Blaming police department for ‘brutality wave’

This is in response to Van Jones’ CNN opinion piece entitled “Blaming black protesters for ‘crime wave’.  

 

On matters of statistics, and in lambasting the media for it’s unsupported claims of a ‘crime wave’, Mr. Jones hits the nail on the head.  What he fails to realize is that the media is largely to blame for both the “gin[ing] up [of] fears of a new nationwide crime epidemic”, and ginning up fears of an epidemic of police brutality.  There is no sound evidence to suggest that either claim is true, yet Mr. Jones pigeonholes “defenders of police brutality” with those who believe the police are justified in most of the high profile cases, and lumps both in with the media gleefully playing both sides of the field.

If the problem is powerlessness, victimization, frustration, and death, then your fight isn’t with the police, it’s with your own communities.  9 out of 10 black victims of murder were killed by other blacks, blacks account for about half the murder victims, and 3 out of 4 of those were murdered by guns.  While other races’ fear of blacks is irrational and unsupported by the evidence, likewise is blacks’ fear of police.  If you are black, and live in a poor urban area, you should be far less concerned about the cop with a gun than your neighbor with a gun.

Where certain elements of this discussion jump the shark is in making this about race.  When you compare apples to apples at the same economic levels, there is a very similar rate of victimization.  This has held true no matter who occupied the underbelly of the urban ecology, from African Americans back to the Irish immigrants a full century or more ago.  There is a variance of factors at all levels that serve to make poor neighborhoods into hotbeds of criminal activity, and those are worth discussing, but the criminals who are allegedly being mistreated aren’t the victims of this situation.  The victims are the law abiding citizens in those same communities who are victimized by the criminals prior to them engaging with law enforcement.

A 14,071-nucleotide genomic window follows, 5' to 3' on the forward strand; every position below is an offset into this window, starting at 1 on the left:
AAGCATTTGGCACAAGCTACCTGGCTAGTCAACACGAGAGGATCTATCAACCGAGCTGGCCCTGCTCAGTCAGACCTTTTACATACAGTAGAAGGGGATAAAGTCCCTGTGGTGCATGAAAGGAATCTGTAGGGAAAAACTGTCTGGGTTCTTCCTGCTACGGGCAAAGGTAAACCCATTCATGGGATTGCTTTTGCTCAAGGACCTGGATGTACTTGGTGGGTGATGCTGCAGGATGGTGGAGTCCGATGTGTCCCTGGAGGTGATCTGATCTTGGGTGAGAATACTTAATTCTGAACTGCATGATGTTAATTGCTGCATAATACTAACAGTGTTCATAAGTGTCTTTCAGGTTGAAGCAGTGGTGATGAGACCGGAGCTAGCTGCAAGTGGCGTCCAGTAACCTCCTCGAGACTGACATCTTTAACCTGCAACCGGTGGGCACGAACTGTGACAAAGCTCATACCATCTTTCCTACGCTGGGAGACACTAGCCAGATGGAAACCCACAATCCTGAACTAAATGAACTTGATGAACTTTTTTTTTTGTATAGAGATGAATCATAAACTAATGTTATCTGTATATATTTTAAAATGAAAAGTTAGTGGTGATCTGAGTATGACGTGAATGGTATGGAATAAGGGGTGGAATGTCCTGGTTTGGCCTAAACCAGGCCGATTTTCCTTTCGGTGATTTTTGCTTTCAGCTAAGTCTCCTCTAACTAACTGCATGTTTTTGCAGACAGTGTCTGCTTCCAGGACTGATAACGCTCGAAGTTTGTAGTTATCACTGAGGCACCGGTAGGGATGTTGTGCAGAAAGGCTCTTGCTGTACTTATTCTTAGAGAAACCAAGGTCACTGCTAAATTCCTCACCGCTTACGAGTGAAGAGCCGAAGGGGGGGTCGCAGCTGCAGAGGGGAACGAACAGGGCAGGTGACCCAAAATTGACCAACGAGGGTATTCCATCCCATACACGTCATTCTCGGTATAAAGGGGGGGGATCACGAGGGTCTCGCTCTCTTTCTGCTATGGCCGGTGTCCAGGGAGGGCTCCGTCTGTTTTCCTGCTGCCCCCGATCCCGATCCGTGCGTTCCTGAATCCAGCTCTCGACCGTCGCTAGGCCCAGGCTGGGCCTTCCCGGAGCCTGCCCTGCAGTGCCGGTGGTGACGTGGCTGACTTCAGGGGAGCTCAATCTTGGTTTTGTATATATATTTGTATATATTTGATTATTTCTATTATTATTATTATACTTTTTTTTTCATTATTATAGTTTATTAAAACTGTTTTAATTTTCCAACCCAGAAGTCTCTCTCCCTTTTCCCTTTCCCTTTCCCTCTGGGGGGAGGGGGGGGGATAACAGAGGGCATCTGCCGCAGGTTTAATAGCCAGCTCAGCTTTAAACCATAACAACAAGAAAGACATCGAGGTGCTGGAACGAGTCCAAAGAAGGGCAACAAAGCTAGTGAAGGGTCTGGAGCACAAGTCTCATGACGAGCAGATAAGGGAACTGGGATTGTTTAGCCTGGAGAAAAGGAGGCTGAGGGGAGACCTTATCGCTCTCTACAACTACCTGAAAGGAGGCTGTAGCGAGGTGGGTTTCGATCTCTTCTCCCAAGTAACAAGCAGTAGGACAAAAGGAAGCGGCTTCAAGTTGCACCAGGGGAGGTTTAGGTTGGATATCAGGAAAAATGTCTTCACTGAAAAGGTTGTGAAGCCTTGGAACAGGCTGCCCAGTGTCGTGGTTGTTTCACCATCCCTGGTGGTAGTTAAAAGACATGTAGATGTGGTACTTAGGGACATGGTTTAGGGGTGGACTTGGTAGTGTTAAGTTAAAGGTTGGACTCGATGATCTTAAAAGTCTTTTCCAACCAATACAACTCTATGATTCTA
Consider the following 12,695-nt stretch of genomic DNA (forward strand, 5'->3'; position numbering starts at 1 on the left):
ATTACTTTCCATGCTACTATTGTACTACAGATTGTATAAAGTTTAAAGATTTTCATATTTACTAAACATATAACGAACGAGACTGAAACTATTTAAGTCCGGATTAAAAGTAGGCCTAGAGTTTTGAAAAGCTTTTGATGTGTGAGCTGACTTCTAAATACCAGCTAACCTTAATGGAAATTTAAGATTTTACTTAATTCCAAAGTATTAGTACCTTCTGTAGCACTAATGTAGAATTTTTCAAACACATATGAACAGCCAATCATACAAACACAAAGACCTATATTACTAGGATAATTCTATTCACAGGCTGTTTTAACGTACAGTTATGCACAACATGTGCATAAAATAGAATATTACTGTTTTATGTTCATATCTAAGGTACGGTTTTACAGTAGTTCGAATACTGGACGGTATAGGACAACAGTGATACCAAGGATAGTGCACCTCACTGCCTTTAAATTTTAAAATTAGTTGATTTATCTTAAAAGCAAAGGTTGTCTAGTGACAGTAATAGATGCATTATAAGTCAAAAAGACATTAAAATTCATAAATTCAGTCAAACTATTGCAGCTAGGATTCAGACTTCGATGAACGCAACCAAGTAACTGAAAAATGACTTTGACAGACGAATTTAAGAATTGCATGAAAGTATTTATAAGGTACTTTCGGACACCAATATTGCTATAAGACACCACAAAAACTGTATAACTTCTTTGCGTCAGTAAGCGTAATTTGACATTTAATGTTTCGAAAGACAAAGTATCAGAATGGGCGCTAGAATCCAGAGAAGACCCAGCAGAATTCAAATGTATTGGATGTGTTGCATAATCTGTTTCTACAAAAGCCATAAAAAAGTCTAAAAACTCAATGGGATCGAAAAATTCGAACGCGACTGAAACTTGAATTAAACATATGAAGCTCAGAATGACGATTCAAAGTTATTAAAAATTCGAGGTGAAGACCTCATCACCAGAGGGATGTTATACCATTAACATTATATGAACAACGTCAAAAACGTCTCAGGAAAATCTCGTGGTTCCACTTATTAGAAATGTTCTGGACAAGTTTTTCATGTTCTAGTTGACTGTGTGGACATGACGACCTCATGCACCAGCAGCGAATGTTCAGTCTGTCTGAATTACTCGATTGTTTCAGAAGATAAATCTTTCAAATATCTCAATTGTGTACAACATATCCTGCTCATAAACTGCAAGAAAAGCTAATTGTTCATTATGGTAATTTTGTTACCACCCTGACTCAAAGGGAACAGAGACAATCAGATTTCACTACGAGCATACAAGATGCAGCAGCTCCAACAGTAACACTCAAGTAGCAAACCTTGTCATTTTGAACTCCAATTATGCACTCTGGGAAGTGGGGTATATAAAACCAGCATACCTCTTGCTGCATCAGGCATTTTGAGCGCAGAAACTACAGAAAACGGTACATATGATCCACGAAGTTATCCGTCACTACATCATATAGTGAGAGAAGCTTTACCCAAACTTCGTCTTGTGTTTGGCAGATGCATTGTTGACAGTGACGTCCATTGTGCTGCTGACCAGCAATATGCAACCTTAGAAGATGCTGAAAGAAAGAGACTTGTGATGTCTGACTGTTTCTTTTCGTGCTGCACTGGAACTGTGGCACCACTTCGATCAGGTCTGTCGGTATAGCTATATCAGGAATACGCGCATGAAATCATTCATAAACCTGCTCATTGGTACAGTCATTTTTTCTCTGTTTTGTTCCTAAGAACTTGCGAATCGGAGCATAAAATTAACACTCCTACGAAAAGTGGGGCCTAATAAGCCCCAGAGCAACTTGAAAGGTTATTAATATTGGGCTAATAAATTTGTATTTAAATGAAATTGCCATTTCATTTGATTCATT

Yet the wake of these high profile cases, and the controversy surrounding stop and frisk, all of these factors are ignored.  The fact that poor neighborhoods are overwhelmingly minority, and overwhelmingly produce the most crime, crime with affects most the members of those communities, doesn’t make it into the graphs.  We get total whites, total blacks, and compare those numbers with police interaction and incarceration.  No mention of victimization by criminals, of course, only the much less significant number of people allegedly victimized by the justice system.  No correcting for economic factors, which have been shown time and again to hugely influence crime.  No correcting for urban vs rural.  Indeed, little or no attempt to honestly engage with the data, as this would lead inexorably away from the racial narrative of black vs white.

The root of the issues here is poverty and it’s effects on young people’s inclinations towards lawlessness.  In a world where you have few legal options, it’s little wonder the underprivileged in society turn to criminal behavior in large numbers.  The police have nothing to do with anyone’s financial status, coming as they are on the back end to enforce the laws which the hopeless and disenfranchised are breaking.  There is no doubt a problem, but it is a familiar problem, and it’s been nagging societies since well before Jim Crow or Uncle Tom.  Unless we address it as the chronic illness that it is, instead of some recent American phenomenon perpetrated by white people, we’ll never heal.

 

More importantly, there doesn’t seem to be any consensus on whether this flag business is about slavery, or racism. If the former, why is this considered a modern problem? If the latter, why did it require another century for the victorious north to award equal rights to blacks?

So we should likewise scrub from the American landscape any monuments to the Confederate dead? After all, these are merely monuments to men who fought and died for the institution of slavery, no better and arguably worse than those who raised the flag in the first place. Also, why focus on slavery? America has been a naughty boy on the world stage, shouldn’t we be purging Arlington of any soldier who died for causes we now consider distasteful? It would be a shame to continue producing citizens who regard such men with respect and honor, better to have citizens who view history through the arrogant lens of morally indignant hindsight. Finally, someone get Italy on the phone, the Colliseum has GOT to go, ASAP! Talk about a momument to slavery…

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